Why the fight against racism must be part of the Decade of Action


  • We have a moral and economic imperative to eliminate systemic racism and racial injustices.
  • The World Economic Forum and the GHR Foundation have launched a new partnership to advance racial and social justice, starting within our organizations.
  • From September 20 to 23, the Sustainable Development Impact Summit explores how multi-stakeholder partnerships can shape a sustainable, inclusive and just recovery.

The past 18 months have changed much of what was considered “business as usual” around the world. To be more precise, they shed light on deep inequalities that have plagued humanity for centuries – economic, gender and racial injustices, included.

Our world could see its first billionaire in 25 years, as one in nine people go to bed hungry every night. Low-income groups, Black, Indigenous and Colored Women and Communities (BIPOCs) have borne the brunt of pandemic downturns, with many social advances in previous decades showing worrying signs of reversal.

If there is a silver lining to this global crisis, it is that inequity is finally at the center of global political debates. “Leave no one behind” is the rallying cry of the 2030 Agenda for Sustainable Development, and the 10th Sustainable Development Goal aims to reduce inequalities based on income, gender, age, disability, sexual orientation, race, class, ethnicity, religion and opportunity.

Just as we regard the elimination of inequalities as a moral imperative, so do our common economic interests. For example, in the United States, it is estimated that racism costs the American economy at least $ 1 trillion per year in lost consumption and investment. Systemic racism isn’t exclusive to the United States, and neither is the opportunity to realize everyone’s full potential at this pivotal time.

By closing the racial wealth gap, US GDP could grow 4-6% by 2028

Racism is estimated to cost the US economy at least $ 1,000 billion a year.

Image: McKinsey & Company

How can multi-stakeholder partnerships help implement the actions, policies and partnerships necessary to shape a sustainable, inclusive and just recovery that targets the needs of BIPOC and marginalized groups, thereby benefiting all?

As part of this year’s Sustainability Impact Summit, we will explore this issue and three broad areas of inequity:

  • relaunch and transform the metrics of economic success,
  • improve both the quality and quantity of jobs and
  • advance education, skills and learning opportunities.

Progress in all three areas hinges on improving efforts related to Diversity, Equity and Inclusion (DCI) and broader social justice, which is discussed in the session “Tackling Inequities in. a Decade of Action ”.

To this end, we are delighted to embark on a new partnership between our two organizations – the World Economic Forum and GHR Foundation, a global philanthropic organization based in Minneapolis, Minnesota, United States.

We know that race takes different forms in different cultural contexts, but racism – especially discrimination against Blacks and Browns – remains persistent and pervasive in every community, country and continent. If we are to deal effectively with injustice and racial inequality, we must first name and recognize them. Only then can barriers to inclusion of marginalized groups be removed in the global systems, organizations, and diverse communities we serve.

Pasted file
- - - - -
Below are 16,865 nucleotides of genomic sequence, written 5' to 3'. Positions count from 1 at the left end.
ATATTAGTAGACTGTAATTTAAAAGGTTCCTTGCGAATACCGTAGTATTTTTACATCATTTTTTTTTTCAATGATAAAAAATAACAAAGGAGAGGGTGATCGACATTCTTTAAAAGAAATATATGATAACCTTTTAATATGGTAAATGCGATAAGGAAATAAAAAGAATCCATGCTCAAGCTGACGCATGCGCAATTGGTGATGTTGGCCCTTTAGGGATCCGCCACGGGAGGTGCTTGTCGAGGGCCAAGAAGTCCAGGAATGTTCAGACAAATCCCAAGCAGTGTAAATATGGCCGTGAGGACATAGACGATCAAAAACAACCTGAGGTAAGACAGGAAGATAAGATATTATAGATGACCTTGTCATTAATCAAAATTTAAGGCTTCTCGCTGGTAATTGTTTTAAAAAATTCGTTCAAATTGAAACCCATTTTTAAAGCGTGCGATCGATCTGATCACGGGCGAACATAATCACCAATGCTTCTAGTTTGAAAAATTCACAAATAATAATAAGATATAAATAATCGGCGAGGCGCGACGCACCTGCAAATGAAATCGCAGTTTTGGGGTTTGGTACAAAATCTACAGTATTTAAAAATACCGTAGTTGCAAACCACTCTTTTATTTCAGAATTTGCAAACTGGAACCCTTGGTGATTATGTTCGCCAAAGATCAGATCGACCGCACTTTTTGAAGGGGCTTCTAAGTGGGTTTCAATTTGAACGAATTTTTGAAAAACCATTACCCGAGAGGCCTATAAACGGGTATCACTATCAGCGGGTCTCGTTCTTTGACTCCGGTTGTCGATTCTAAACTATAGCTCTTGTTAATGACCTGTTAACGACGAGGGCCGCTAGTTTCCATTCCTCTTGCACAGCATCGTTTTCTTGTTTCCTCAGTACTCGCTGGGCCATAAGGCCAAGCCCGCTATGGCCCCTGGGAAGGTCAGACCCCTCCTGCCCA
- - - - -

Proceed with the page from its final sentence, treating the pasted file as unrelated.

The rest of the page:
In May 2020, the movement for black lives was revived around the world. It has become a catalyst for many organizations, including the Forum and GHR, to reflect on and highlight the inequalities that exist both outside and inside our organizations.

Professionals of color and minority ethnicity continue to face racial injustice and inequity in the workplace, and they have been severely under-represented in leadership. For example, there have only been 15 black CEOs in the Fortune 500’s 62 year history, and currently only 1% of Fortune 500 CEOs are black.

Currently, 1% of Fortune 500 CEOs are black.

Image: Statista

To design racially just workplaces, organizations must confront racism on a systemic level – addressing everything from the structural and social mechanisms of their own organizations to the role they play in the communities in which they operate and the economy. in general.

As leaders of learning organizations, we recognize how much we don’t know. Nonetheless, we embark on this new collaboration – a collaboration that will center racial and social justice across multiple Forum teams, platforms and issues – embracing the discomfort of not knowing and a commitment to learning and action. .

Together, with values-driven business leaders, governments and civil society leaders, we intend to build on the global movement to advance racial and social justice by developing and presenting new models, integrating public-private partnerships and actions and engaging communities in meaningful collaborations. We already have 60 large multinational corporations from around the world committed to fundamentally changing their perception of race within their companies, such as the way they hire, treat employees, think about their supply chains and more generally envision their strategies.

We believe this is just the start of an exciting journey. We invite you to learn and take action with us.


Comments are closed.